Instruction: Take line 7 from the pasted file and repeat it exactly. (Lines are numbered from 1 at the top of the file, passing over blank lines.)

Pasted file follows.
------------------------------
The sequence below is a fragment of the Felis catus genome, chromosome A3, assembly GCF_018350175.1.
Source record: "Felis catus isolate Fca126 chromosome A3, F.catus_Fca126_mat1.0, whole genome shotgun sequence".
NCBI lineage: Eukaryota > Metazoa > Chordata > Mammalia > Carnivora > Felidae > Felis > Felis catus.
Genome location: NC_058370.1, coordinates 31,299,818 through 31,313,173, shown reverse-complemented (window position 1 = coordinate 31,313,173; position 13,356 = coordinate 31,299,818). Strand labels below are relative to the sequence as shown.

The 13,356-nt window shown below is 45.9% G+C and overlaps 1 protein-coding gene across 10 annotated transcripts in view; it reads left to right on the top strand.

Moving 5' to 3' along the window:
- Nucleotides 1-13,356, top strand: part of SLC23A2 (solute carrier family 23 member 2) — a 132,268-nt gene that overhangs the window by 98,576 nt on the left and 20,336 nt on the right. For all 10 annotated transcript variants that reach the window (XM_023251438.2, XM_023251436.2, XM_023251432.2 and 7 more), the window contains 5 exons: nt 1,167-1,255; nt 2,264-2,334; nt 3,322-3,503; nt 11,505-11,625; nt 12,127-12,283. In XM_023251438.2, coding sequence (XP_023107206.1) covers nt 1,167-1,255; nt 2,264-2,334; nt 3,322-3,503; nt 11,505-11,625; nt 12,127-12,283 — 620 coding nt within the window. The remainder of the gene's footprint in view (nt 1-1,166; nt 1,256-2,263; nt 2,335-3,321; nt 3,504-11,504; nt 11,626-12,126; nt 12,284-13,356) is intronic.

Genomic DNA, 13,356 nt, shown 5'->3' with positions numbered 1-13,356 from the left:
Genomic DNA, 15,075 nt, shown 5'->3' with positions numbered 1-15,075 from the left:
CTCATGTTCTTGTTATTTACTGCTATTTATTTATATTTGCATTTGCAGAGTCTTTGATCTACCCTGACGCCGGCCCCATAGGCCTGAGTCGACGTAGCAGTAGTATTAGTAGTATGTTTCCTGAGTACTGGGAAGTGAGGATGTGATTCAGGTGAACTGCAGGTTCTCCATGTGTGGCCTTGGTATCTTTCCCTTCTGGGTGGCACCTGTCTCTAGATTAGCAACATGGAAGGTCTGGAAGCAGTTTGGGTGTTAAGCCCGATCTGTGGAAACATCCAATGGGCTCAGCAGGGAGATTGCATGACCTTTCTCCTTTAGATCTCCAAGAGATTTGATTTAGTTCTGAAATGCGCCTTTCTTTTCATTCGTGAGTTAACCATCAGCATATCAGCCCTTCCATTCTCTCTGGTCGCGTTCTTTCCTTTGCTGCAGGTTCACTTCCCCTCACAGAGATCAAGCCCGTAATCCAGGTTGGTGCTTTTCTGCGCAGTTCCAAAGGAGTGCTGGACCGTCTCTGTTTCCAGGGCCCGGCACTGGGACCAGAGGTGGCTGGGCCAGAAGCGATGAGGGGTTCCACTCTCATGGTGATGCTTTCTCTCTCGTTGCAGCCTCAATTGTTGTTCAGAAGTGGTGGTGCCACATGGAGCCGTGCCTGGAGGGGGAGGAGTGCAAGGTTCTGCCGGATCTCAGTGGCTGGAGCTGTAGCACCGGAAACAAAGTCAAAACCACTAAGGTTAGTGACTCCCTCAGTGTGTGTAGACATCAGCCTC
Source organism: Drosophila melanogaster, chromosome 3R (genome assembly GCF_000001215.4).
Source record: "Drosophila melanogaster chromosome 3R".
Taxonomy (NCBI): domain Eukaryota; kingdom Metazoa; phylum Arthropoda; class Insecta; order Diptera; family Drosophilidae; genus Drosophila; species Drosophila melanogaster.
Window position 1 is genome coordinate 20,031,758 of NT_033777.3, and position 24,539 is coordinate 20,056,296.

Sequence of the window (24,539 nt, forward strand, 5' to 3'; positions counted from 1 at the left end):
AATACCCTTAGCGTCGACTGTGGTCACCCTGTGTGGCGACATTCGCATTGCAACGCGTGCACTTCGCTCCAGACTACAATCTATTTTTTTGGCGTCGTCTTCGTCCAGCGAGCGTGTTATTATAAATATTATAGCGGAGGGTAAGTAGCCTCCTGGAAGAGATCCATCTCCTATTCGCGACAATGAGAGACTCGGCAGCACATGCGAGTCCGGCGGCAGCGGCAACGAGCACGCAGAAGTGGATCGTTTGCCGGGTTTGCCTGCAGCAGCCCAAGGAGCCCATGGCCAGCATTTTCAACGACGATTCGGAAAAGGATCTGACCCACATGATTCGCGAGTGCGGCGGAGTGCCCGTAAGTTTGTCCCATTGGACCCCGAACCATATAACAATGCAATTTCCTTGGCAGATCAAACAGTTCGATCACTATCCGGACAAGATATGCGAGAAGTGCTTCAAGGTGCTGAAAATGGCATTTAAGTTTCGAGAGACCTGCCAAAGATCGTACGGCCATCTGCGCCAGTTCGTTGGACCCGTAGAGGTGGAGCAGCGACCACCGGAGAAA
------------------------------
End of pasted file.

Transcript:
- Nucleotides 1-13,356, top strand: part of SLC23A2 (solute carrier family 23 member 2) — a 132,268-nt gene that overhangs the window by 98,576 nt on the left and 20,336 nt on the right. For all 10 annotated transcript variants that reach the window (XM_023251438.2, XM_023251436.2, XM_023251432.2 and 7 more), the window contains 5 exons: nt 1,167-1,255; nt 2,264-2,334; nt 3,322-3,503; nt 11,505-11,625; nt 12,127-12,283. In XM_023251438.2, coding sequence (XP_023107206.1) covers nt 1,167-1,255; nt 2,264-2,334; nt 3,322-3,503; nt 11,505-11,625; nt 12,127-12,283 — 620 coding nt within the window. The remainder of the gene's footprint in view (nt 1-1,166; nt 1,256-2,263; nt 2,335-3,321; nt 3,504-11,504; nt 11,626-12,126; nt 12,284-13,356) is intronic.